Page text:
Don't Miss Out

Subscribe to OCA's News & Alerts.

The First Lady and the Monsanto-Washington Unification Process Vs. Our Human Rights

For related articles and more information, please visit OCA's Genetic Engineering page, Millions Against Monsanto page, and our Politics and Democracy page.


Monsanto has great respect for all of us, little people, and for Mother Earth, the source of all its (Monsanto's) material wealth. But Monsanto would like to remind the world that however much those activists transgressors in Brazil condemn its connection to the use of dioxin in a current project to defoliate the rain forest or however much those Vietnam Vets agitators shout about the long-term harmful effects of Agent Orange, Monsanto is a new humanitarian enterprise, working with struggling farmers on behalf of the poor and starving children of the world. Monsanto, along with the cooperative government of the U.S. and other Western nations, envisions a future filled with healthy and happy humans.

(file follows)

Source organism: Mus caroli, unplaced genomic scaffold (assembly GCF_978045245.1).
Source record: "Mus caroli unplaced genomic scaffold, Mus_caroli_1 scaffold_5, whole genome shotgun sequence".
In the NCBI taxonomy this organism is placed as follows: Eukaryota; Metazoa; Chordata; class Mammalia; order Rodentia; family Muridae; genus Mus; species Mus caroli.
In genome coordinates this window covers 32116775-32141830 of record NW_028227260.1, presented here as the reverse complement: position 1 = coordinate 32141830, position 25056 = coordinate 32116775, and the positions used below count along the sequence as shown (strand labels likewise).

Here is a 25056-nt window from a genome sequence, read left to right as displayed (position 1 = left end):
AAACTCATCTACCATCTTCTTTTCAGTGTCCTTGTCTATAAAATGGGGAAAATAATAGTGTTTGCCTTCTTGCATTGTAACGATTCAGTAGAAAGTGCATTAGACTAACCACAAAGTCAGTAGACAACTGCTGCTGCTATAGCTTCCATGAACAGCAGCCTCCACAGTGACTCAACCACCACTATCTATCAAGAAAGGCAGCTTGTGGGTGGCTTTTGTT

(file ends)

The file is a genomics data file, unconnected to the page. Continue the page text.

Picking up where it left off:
Chuckle. Chuckle.

We have great respect for the U.S. soldiers sent to war and all those affected by the Vietnam conflict. All sides share in the pain from this difficult time in our history. One of the legacies of that war is Agent Orange, where questions remain nearly 40 years later.

By way of background, the U.S. military used Agent Orange from 1961 to 1971 to save the lives of U.S. and allied soldiers by defoliating dense vegetation in the Vietnamese jungles and therefore reducing the chances of ambush.

As the war began and intensified, the U.S. government used its authority under the Defense Production Act to issue contracts to seven major chemical companies to obtain Agent Orange and other herbicides for use by U.S. and allied troops in Vietnam. The government specified the chemical composition of Agent Orange and when, where and how the material was to be used in the field, including application rates. Agent Orange was one of 15 herbicides used for military purposes during the Vietnam War and the most commonly applied. It received its name because of the orange band around containers of the material"